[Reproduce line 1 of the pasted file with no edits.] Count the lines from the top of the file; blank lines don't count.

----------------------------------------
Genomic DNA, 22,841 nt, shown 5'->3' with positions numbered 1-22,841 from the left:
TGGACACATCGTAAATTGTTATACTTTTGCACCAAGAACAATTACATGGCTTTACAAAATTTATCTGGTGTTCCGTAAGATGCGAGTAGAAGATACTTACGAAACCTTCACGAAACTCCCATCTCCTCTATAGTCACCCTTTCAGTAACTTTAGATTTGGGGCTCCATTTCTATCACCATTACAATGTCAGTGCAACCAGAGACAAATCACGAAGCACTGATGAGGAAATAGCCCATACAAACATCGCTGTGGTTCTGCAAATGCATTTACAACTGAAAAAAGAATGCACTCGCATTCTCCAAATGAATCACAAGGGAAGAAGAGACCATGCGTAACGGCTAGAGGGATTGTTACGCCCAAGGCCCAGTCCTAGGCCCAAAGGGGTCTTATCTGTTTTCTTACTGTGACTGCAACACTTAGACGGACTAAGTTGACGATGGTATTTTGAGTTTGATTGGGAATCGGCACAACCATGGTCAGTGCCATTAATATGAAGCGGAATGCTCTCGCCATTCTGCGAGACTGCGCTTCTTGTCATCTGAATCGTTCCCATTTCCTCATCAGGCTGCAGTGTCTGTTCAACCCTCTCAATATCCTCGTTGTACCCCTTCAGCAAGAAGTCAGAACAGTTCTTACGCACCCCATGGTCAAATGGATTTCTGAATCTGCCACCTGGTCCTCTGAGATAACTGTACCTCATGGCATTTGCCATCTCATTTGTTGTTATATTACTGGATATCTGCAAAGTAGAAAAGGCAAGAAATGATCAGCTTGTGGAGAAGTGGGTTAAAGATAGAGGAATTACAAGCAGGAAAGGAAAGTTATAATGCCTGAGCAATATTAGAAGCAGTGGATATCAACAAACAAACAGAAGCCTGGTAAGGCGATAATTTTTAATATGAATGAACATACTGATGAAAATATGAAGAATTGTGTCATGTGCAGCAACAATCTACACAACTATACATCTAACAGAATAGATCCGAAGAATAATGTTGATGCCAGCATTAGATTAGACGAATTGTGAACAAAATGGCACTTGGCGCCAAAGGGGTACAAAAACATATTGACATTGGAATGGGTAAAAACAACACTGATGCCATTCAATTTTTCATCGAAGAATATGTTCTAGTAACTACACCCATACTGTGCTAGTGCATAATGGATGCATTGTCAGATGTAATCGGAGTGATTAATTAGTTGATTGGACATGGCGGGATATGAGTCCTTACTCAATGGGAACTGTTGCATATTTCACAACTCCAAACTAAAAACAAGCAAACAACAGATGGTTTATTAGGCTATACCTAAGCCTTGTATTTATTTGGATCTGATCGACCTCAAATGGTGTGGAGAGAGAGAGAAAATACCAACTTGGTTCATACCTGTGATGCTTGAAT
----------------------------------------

Genomic DNA, 22,841 nt, shown 5'->3' with positions numbered 1-22,841 from the left: